At breakfast, it is also time to order the dinner entree.  This is because if they know what you are having for dinner, they know what to order from Puerto Jimenez, from the local farms, etc, and they don’t have so much waste.  It is a good system.  Generally there are two soup or appetizer options and three entree options, plus two dessert options.  One entree is always vegetarian, so Greg’s choice was easy.  You arrive at dinner and find a candle-lit table with the right number of place settings, and your server arrives to ask if you would like a drink from the bar.  A small appetizer is provided, and the bread of the day.  Then, the server knowing already what you ordered, your soup arrives.  Similarly, your entree.  It was hard to have room for dessert, but we made an effort for coconut-chocolate pudding!  One layer of chocolate pudding, one layer of coconut pudding, garnished with dark chocolate shavings.  YUM.

Lapa Rios was definitely an awesome place to spend a chunk of our vacation!

La comida tipica de los Ticos

7 July 2010

We recently returned from a ten-day vacation in Costa Rica, having had a fabulous time.  While future blog posts will detail our adventures, this one is about the typical foods of the “Ticos,” which is what Costa Ricans call themselves.

Refreshing blackberry and cas juice punch

Cas fruits

First of all, they have lots of fruit available in Costa Rica.  It is sold in markets and by the side of the road, and is eaten plain or made into juice in a blender (often thinned out with water).  We had coconut water, blackberry juice, mango juice, tamarind (don’t drink too much, it is a laxative), cas, and guanabana.  Also, a typical juice is mixed carrot juice and orange juice – a delicious combination!

Guanabana drink

On our drive from San José to Monteverde, our guide asked our driver to stop at a crate of mangoes at the end of a driveway.  Our guide, Marco AKA “Tex,” bought some green mangoes from the woman who came out of her house once we’d stopped.  He peeled them with his knife and sliced them up, distributing them to us.  Green mangoes don’t taste like ripe ones, but they don’t taste bad.  A little sour and peppery.  Then the woman sent her son back to the house for some salt, and we tried the green mango slices dipped in salt.  This is a common way of enjoying them, and it was very good!  I can see the appeal of green mango pickles, which were described to us a few weeks ago by a woman we met at the science party.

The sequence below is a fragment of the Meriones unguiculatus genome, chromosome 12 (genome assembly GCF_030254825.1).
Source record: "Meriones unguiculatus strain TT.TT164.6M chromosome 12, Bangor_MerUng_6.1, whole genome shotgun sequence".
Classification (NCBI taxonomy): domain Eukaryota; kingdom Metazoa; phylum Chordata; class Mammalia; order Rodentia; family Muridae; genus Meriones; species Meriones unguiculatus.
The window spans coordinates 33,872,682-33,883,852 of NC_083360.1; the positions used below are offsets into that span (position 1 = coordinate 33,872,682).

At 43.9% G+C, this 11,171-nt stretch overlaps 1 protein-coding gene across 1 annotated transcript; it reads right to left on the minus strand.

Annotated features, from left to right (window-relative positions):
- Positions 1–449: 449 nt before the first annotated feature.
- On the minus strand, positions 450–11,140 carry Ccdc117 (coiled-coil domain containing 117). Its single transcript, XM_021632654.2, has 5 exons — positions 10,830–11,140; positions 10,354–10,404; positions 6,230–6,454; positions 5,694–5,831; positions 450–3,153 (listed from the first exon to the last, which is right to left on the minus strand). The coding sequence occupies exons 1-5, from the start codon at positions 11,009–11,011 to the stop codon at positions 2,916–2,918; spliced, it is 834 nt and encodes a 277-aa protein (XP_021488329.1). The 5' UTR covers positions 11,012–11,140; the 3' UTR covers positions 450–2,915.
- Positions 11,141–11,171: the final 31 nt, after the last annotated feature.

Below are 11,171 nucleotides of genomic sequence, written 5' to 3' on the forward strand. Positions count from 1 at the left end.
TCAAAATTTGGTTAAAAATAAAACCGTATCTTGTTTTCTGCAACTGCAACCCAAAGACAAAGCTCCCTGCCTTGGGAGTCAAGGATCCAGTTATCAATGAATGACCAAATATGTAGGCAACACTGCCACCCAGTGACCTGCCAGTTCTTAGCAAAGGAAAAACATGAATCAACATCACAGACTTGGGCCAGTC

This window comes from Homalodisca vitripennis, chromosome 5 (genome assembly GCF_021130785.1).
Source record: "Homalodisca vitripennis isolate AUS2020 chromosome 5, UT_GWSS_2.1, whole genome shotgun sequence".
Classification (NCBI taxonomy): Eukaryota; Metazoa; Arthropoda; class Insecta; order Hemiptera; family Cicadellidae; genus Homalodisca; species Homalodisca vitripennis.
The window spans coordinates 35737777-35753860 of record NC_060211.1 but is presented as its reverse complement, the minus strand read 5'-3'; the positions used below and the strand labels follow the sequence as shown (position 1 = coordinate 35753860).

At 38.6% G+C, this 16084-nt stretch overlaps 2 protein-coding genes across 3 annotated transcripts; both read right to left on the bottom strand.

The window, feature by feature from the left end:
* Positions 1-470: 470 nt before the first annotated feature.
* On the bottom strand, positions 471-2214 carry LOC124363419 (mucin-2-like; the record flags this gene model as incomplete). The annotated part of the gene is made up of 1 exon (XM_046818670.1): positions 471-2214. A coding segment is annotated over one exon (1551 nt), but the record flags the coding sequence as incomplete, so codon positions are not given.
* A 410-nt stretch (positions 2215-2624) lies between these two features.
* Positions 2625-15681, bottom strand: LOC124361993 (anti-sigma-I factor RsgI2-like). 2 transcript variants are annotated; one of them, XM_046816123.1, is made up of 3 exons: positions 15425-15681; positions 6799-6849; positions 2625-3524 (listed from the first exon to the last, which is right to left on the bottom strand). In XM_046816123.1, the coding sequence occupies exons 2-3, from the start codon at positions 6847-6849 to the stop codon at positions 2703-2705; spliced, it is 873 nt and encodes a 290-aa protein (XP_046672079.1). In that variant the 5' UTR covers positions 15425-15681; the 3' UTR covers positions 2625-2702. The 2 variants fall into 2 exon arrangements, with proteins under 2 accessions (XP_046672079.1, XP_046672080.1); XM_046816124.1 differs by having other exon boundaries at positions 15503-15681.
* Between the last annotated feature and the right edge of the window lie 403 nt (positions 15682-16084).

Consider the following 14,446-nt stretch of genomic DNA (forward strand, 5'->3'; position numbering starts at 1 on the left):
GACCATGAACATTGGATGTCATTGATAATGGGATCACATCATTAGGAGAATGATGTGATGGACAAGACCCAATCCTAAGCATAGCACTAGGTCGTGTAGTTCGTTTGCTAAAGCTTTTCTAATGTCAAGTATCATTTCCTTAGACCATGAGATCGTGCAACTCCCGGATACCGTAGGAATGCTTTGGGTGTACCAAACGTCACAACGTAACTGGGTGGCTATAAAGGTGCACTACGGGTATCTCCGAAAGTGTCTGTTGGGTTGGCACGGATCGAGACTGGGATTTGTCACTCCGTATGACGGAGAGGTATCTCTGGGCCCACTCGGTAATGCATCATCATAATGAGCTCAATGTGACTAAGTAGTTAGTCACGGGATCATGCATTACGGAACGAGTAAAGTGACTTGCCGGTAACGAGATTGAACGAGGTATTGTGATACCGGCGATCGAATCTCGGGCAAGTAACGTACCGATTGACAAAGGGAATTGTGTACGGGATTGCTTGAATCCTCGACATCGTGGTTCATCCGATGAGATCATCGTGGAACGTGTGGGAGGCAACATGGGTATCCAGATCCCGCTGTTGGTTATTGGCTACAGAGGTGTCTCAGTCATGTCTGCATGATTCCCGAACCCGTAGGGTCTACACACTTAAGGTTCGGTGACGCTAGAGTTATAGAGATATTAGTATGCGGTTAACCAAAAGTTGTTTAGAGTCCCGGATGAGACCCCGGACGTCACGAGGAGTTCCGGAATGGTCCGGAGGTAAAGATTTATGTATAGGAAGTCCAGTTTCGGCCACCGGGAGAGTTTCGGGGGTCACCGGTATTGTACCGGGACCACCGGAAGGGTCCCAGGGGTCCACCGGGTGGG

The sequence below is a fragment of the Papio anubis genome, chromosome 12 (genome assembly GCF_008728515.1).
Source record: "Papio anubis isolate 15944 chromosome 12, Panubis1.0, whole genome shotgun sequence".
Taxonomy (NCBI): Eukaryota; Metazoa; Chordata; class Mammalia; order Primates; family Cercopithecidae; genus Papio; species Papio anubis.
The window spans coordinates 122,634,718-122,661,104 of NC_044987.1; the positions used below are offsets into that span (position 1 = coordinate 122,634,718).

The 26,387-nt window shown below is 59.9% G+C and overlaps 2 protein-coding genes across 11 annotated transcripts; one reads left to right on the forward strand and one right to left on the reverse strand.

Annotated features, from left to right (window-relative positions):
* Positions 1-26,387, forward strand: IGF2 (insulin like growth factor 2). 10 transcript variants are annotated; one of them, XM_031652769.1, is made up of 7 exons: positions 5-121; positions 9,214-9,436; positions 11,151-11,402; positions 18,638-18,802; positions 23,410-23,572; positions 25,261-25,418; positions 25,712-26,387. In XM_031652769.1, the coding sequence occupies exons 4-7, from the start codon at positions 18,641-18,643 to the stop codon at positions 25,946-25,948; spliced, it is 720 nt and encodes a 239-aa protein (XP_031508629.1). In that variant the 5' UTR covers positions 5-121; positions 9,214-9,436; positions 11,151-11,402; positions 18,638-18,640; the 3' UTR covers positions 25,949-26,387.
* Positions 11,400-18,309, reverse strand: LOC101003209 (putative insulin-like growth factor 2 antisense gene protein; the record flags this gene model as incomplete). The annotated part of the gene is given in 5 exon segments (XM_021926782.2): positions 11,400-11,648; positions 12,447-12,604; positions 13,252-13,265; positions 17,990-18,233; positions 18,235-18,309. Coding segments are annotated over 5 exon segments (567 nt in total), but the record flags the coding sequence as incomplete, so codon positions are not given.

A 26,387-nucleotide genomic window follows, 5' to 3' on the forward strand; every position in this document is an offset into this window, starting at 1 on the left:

Guanabana fruit - maybe 30 cm tall?

For breakfast and lunch, Ticos often include rice and beans in their meal.  The rice and beans are often accompanied by avocado, soft cheese, and fried plantain.  If it is breakfast, there will be eggs.  If it is lunch, there will be a piece of meat, chicken, or fish, plus a side salad often made with cabbage.  The lunch meal is called “casado” which means “married.”  We enjoyed this meal as breakfast several times each and lunch several times each, with my vegetarian husband substituting eggs or fried cheese for the meat at lunchtime.

Casado con pescado (with fish). The dark thing in the center is the fried plantain, with skin on.

The casado is always accompanied by Salsa Lizano, a condiment made in Costa Rica of  vegetables, salt, spices, and sugar.  It is tangy and very good on rice and beans, eggs, chicken, and other common foods.  We made sure to bring a bottle back with us.  It is possible to buy Salsa Lizano on Amazon.com, but it is pretty expensive for a bottle of sauce.

Casado con pollo (with chicken), after adding Salsa Lizano and taking a couple bites. The plantains are under the chicken.

On the second day of our trip, my lunch was accompanied by a lemony slaw of cabbage and tomatoes.  Unfortunately, I could not buy a recipe book at the hotel, but I found a similar recipe online and adapted it.  The lemon juice “cooks” the tomatoes (like it does the fish in a ceviche, which they also serve in Costa Rica) and they taste good to me, unlike raw tomatoes usually do.

This is my homemade casado con vegetales (with vegetables) that I made for our first dinner at home.  I fried fresh potatoes instead of plantains, and the cabbage-tomato slaw I made did not fit on the plate.